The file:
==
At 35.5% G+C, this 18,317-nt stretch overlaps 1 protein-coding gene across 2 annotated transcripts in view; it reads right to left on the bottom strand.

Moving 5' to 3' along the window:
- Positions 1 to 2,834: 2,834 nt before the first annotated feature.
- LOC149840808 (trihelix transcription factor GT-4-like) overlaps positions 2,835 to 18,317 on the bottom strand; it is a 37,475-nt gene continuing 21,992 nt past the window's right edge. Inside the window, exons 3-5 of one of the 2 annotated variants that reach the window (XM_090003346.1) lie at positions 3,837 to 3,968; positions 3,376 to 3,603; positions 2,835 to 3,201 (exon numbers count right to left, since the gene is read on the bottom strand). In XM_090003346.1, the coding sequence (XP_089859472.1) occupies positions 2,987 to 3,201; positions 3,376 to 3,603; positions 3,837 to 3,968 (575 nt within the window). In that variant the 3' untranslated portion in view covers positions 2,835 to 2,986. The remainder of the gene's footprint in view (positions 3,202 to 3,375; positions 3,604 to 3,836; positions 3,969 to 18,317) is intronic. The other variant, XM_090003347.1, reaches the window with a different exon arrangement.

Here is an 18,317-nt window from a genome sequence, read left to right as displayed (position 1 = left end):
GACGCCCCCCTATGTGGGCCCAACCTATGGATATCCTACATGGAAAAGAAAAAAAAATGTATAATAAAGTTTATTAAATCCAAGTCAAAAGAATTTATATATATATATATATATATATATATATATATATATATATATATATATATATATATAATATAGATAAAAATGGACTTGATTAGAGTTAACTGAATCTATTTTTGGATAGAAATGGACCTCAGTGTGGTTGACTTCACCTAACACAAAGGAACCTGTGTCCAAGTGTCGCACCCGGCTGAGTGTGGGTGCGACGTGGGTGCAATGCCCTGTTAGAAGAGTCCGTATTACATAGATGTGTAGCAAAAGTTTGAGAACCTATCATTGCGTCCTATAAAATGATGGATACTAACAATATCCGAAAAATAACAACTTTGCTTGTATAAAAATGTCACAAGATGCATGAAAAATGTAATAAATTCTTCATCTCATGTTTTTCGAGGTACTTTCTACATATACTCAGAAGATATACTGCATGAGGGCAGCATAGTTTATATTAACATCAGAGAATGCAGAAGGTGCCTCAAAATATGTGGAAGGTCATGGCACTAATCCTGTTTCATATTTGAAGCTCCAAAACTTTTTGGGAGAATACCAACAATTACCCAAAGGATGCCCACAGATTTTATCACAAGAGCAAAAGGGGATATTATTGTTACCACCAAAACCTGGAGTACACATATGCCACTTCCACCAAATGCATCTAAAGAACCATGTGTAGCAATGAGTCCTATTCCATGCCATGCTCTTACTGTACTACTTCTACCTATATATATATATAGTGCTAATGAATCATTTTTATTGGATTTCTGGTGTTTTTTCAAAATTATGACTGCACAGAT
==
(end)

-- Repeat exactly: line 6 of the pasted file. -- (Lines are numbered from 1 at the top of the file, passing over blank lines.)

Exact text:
GACGCCCCCCTATGTGGGCCCAACCTATGGATATCCTACATGGAAAAGAAAAAAAAATGTATAATAAAGTTTATTAAATCCAAGTCAAAAGAATTTATATATATATATATATATATATATATATATATATATATATATATATATATATATATAATATAGATAAAAATGGACTTGATTAGAGTTAACTGAATCTATTTTTGGATAGAAATGGACCTCAGTGTGGTTGACTTCACCTAACACAAAGGAACCTGTGTCCAAGTGTCGCACCCGGCTGAGTGTGGGTGCGACGTGGGTGCAATGCCCTGTTAGAAGAGTCCGTATTACATAGATGTGTAGCAAAAGTTTGAGAACCTATCATTGCGTCCTATAAAATGATGGATACTAACAATATCCGAAAAATAACAACTTTGCTTGTATAAAAATGTCACAAGATGCATGAAAAATGTAATAAATTCTTCATCTCATGTTTTTCGAGGTACTTTCTACATATACTCAGAAGATATACTGCATGAGGGCAGCATAGTTTATATTAACATCAGAGAATGCAGAAGGTGCCTCAAAATATGTGGAAGGTCATGGCACTAATCCTGTTTCATATTTGAAGCTCCAAAACTTTTTGGGAGAATACCAACAATTACCCAAAGGATGCCCACAGATTTTATCACAAGAGCAAAAGGGGATATTATTGTTACCACCAAAACCTGGAGTACACATATGCCACTTCCACCAAATGCATCTAAAGAACCATGTGTAGCAATGAGTCCTATTCCATGCCATGCTCTTACTGTACTACTTCTACCTATATATATATATAGTGCTAATGAATCATTTTTATTGGATTTCTGGTGTTTTTTCAAAATTATGACTGCACAGAT